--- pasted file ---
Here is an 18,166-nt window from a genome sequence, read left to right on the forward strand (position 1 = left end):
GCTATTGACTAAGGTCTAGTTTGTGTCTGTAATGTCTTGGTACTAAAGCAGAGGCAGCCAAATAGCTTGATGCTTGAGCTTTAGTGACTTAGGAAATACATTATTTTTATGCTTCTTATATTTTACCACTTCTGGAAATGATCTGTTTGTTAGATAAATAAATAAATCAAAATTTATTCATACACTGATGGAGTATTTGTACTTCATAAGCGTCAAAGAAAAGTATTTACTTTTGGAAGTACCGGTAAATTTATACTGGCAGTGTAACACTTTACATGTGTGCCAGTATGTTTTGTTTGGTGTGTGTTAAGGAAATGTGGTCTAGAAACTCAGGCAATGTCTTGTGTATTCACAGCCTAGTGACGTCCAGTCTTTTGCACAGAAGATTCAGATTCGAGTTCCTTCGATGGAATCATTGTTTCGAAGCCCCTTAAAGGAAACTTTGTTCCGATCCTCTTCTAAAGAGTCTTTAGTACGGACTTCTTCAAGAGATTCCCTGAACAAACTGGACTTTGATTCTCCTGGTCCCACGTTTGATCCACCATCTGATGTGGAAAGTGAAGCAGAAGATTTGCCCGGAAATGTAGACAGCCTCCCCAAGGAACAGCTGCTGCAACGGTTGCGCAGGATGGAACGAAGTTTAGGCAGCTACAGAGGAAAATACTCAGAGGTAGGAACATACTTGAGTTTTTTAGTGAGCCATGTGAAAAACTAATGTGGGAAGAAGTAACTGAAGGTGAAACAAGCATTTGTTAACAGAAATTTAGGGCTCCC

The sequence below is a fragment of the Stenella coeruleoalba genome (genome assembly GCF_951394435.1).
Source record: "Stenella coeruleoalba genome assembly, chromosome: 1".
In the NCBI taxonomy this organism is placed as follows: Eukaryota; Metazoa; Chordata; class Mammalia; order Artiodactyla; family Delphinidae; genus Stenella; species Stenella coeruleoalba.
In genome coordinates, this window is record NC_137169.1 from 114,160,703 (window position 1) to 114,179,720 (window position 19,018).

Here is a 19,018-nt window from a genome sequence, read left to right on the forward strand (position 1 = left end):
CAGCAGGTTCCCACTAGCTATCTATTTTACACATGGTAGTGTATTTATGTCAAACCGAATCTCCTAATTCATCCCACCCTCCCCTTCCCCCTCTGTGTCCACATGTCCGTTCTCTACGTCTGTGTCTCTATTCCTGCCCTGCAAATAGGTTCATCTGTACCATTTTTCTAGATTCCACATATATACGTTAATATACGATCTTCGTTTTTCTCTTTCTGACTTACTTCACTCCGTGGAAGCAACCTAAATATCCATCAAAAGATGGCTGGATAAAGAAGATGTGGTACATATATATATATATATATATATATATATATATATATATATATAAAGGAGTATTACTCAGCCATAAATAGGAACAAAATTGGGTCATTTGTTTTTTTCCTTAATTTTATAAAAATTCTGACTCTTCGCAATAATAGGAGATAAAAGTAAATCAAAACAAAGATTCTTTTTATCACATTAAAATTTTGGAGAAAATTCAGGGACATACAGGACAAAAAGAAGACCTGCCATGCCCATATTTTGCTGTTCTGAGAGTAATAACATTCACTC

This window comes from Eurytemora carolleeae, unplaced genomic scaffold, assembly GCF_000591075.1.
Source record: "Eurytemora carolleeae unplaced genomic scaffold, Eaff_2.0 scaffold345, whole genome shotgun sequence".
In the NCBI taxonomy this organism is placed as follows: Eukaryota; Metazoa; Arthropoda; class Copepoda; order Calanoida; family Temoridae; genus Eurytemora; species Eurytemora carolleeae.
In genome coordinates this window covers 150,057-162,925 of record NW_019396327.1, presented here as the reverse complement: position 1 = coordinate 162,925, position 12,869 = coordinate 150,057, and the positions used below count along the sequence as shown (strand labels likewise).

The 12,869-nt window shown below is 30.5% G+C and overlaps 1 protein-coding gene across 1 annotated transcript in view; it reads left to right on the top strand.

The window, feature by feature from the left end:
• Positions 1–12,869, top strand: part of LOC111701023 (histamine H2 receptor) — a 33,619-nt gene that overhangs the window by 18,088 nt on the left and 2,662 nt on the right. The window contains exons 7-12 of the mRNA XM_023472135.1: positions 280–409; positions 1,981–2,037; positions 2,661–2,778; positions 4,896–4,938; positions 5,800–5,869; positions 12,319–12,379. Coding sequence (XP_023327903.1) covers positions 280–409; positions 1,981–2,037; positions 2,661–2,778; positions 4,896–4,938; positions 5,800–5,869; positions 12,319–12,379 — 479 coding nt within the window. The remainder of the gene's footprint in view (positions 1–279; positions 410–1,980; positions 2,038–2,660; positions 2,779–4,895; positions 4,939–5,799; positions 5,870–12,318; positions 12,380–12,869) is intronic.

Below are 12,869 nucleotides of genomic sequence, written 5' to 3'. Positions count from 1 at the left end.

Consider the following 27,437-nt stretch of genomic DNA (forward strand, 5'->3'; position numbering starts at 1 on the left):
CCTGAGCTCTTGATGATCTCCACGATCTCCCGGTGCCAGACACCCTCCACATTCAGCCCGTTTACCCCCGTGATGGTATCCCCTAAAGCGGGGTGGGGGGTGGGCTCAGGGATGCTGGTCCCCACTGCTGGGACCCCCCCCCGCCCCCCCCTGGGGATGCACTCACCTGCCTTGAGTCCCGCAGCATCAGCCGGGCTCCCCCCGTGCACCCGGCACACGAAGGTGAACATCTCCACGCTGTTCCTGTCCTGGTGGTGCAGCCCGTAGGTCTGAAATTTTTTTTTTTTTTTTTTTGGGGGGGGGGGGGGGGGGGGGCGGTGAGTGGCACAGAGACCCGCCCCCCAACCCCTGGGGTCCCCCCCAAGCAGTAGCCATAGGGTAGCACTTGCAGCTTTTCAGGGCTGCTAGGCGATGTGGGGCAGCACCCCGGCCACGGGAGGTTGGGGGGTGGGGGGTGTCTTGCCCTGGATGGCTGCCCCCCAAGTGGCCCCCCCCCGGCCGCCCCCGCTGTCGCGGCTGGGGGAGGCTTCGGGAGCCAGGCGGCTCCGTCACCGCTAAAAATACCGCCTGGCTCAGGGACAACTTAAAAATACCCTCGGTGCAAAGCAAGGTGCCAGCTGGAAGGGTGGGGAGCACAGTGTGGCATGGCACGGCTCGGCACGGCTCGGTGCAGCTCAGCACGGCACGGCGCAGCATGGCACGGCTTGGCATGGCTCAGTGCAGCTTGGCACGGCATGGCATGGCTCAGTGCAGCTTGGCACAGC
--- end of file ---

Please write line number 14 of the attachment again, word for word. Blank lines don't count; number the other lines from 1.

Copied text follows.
The window, feature by feature from the left end: